Monday, March 23, 2009

Solzhenitsyn, The Americans, And The French

I had known that Solzhenitsyn has gradually become anathema to the left. He is regarded as a crank by many in the American academy, and the erosion of his reputation here is a fascinating story. I had not known that he remains popular in France, and is regarded seriously even by those who disagree with him. Bernard Henri-Levy and Raymond Aron were powerful figures in a strain of French intellectualism that is first of all anti-totalitarian, and thus deeply suspicious of all marxist strategies, though neither were in any sense right-wing. American leftists pay lip service to this anti-totalitarianism, but tacitly side with any number of dictators and despots, so long as they stick a finger in the eye of conservatives. In France this is less true. If their marxists are more thoroughgoing than ours, there is at least a clear division with anti-marxists who subscribe to classical liberalism. Everyone on the left seems infected with some marxism here, ranging from a whiff to a deluge. Good on the French, then. (Side note: I regard Henri-Levy as lazy and sloppy intellectually, but highly perceptive)

It’s nice to read something to approve of about French intellectuals for a change, isn’t it?

It has also been gratifying to learn that Solzhenitsyn retains some important defenders among the intelligentsia here. In the first years of his exile, it slowly dawned on the American left that Aleksandr was rejecting not only Stalinist and Soviet excess, but marxism itself (Quelle horreur, eh?). His depiction of Russian elites in August 1914 revealed that he thought them dangerously wrong, and a primary cause of the 1917 revolution. Worse, Solzhenitsyn was traditionally religious in outlook. Much of later criticism had these key failings at its foundation, though this was seldom conscious or acknowledged. The revelatory comments are fairly obvious to those alert for them, however.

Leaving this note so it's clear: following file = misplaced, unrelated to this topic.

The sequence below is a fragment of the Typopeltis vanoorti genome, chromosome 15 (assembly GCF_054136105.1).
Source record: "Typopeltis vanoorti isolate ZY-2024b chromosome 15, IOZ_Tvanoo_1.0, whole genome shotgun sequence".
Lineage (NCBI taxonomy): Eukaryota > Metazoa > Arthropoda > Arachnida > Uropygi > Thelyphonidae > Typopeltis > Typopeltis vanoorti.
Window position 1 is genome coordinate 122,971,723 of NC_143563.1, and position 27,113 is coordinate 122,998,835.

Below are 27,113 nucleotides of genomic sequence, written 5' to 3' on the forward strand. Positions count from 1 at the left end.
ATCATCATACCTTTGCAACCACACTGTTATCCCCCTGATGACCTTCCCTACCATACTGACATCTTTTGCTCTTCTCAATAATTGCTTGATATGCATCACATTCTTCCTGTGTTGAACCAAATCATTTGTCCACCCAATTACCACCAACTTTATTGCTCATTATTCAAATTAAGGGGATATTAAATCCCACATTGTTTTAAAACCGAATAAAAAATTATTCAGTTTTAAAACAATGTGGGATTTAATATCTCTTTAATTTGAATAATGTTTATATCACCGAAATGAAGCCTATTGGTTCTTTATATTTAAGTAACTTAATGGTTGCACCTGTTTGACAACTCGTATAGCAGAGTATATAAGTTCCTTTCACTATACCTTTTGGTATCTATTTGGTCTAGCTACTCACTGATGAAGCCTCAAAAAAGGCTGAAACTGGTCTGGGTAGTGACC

He believed the West should oppose the Soviet Union rather than engage it, and embrace its own religious heritage rather than reject it. He believed the West had lost its courage and moorings. He saw the origin of political problems in moral decisions.

Shortly after Solzhenitsyn's watershed Harvard commencement address, Mike Barnicle stated that S "couldn't write his way out of a paper bag." I imagine that must be because the Russian's One Day In The Life of Ivan Denisovitch and The Gulag Archipelago are the only serious competition to Barnicle's commentary on Boston Globe Cartoons for "Most Significant Book Of The Twentieth Century."

There remain aspects of S that deserve criticism. His insistence that the Russians were the primary victims of marxism allowed him to diminish the role that the Russian people played in imposing this horror on other countries. He refused to see the Holodomor, for example, as anything but an excess of what was happening everywhere, including Russia. But he remains the indispensable writer of the 20th C.

1 comment:

karrde said...

At first glance, it seems hard for me to exercise much energy on Solzhenitsyn.

I first read his famous speech to Harvard in the last '90's, long after the dissolution of the Soviet Union.

However, I suspect that Solzhenitsyn was not just an anti-Marxist. I also remember his statement that the line between Good and Evil runs through every human heart.

Solzhenitsyn also clearly sees and labels as Evil the many wrongs of the Western world.

Thus, it is unwise to ignore him completely, even if he did not correctly account for all the evil done by the people of his homeland.